Trading Races


“When you have only ever experienced privilege, equality feels like oppression.” ― Adam Rutherford

Here’s Karen, captured from a foreign realm,
stacked in a leaky vessel through a storm
where all the crew, from cargo hold to helm,
were black and bold, the undisputed norm.

She’s told to buckle down and never whine
about the weight of sorrow on her back
from stolen heritage. “What’s yours is mine,”
they say, “we’ve set you on an equal track.”

But drowning in an ocean fraught with tears
or stranded in a desert parched with thirst,
the vestige of oppression through the years
can never fade until the tide’s reversed.

Why should it threaten them if she demands
a sign that someone sees and understands?

2020 Mary Boren
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From Versailles to Valdosta


When potentates arrived at Louie’s gate
they frequently
were treated decently
from carriage to the crux of the estate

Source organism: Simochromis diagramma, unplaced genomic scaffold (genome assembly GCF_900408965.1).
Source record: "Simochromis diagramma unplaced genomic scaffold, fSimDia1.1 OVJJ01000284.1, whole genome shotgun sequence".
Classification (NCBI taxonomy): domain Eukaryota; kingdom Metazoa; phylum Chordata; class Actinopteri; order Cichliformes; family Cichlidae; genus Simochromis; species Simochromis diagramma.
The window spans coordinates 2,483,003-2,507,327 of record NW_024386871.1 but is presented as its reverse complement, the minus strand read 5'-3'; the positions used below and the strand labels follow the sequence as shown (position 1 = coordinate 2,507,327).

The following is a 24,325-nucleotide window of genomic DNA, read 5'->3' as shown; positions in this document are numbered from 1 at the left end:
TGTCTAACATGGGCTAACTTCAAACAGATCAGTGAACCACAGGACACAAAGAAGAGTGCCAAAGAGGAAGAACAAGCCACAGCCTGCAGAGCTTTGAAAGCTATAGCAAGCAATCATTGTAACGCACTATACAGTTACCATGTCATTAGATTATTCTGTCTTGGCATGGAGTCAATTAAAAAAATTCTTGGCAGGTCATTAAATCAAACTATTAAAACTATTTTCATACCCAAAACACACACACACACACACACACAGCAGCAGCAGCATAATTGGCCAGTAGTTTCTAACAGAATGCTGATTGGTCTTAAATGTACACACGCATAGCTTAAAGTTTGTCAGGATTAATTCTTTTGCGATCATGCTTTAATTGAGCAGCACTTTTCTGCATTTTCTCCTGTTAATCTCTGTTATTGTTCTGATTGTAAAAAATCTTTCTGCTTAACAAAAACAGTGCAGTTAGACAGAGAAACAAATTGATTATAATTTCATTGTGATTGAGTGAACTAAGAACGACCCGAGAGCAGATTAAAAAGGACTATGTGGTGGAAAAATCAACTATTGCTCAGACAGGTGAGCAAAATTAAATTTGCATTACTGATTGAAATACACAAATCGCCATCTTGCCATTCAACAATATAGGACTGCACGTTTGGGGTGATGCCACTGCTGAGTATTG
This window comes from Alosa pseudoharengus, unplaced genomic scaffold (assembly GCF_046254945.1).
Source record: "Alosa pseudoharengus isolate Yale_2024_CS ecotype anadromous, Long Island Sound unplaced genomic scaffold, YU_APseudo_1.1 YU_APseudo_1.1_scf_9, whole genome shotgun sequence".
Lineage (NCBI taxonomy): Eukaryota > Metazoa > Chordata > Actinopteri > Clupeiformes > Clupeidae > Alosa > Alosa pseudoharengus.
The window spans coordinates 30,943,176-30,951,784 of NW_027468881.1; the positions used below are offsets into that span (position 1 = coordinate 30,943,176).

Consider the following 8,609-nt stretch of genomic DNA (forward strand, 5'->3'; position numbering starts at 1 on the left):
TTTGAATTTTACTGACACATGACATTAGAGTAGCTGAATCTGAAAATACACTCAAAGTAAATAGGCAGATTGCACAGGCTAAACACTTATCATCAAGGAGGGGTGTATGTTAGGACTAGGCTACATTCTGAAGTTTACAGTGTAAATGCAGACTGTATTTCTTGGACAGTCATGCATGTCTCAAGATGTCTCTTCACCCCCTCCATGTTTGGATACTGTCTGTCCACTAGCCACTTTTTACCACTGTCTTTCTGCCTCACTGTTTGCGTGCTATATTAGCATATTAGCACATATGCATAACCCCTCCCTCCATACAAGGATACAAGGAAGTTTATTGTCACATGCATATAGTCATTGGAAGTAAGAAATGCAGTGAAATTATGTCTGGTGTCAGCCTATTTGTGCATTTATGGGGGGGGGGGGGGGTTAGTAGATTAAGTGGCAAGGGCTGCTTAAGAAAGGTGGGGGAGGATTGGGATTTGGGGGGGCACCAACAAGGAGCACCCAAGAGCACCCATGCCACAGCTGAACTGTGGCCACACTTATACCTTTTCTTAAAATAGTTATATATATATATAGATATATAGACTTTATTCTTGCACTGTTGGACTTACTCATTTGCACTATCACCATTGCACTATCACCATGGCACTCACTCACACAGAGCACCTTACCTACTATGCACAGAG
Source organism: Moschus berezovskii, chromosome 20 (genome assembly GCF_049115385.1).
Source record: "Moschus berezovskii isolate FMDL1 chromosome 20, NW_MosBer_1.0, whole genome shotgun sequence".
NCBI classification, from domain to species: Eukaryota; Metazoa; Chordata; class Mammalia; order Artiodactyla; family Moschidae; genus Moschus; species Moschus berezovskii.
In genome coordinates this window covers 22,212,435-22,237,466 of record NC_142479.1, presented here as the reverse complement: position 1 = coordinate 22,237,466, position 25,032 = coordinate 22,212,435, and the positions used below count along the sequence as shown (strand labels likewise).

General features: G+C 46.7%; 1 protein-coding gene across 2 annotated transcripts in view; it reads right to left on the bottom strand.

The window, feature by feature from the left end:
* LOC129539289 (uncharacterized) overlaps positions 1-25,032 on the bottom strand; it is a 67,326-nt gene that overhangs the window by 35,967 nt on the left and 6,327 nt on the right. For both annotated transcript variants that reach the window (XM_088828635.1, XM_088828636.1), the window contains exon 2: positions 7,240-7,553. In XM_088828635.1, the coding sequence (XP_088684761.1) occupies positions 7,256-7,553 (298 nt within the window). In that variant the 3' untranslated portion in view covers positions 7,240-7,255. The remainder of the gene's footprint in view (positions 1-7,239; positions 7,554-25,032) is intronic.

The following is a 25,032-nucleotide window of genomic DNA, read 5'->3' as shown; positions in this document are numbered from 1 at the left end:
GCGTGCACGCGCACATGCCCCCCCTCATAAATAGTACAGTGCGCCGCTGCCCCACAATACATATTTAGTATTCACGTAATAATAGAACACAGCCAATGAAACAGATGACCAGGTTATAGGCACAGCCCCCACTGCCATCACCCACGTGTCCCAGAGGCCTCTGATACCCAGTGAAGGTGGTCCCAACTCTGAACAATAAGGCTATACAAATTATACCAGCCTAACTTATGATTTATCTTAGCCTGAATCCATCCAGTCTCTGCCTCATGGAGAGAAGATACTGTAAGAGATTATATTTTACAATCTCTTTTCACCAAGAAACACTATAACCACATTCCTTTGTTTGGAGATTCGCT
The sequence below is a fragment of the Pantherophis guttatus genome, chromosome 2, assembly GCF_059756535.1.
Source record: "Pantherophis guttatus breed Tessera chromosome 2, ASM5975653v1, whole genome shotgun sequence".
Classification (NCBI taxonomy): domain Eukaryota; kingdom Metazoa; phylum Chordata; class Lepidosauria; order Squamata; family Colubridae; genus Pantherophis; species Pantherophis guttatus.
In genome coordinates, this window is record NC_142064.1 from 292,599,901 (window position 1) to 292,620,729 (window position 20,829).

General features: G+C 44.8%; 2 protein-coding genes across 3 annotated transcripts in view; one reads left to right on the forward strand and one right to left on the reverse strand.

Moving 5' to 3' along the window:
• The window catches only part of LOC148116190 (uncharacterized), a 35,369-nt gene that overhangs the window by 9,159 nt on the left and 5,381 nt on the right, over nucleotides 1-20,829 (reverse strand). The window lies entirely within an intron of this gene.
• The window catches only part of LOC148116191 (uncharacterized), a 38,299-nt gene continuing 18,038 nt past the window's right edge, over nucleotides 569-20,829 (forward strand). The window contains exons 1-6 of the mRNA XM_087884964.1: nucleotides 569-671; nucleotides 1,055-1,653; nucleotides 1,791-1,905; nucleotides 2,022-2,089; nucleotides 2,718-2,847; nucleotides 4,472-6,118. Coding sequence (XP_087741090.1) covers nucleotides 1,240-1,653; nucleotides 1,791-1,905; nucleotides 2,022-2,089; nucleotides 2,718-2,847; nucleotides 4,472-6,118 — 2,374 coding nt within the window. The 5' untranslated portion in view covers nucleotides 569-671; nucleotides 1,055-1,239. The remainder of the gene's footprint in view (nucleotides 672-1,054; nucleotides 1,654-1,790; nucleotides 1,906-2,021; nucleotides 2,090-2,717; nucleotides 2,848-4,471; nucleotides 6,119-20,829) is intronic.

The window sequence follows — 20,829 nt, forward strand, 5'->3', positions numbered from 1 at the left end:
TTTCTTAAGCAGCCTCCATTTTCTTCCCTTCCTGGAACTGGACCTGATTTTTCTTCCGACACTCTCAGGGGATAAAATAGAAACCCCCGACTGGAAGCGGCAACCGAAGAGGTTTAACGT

through spacious links to be
connected to the presence on the throne
that blanketed the monarchy alone.

But only those whose social pedigree
was highest shelf
according to their wealth
were met with individual esprit
and ushered by the king himself
through each palatial post from in to out
at every station on the winding route.

A remnant of the ritual remains,
a quiddity
that, like a whispered plea,
still echoes from the rural Georgia plains
with matchless hospitality
in gracious deference to who you are:
“Allow me to escort you to your car.”

2020 Mary Boren
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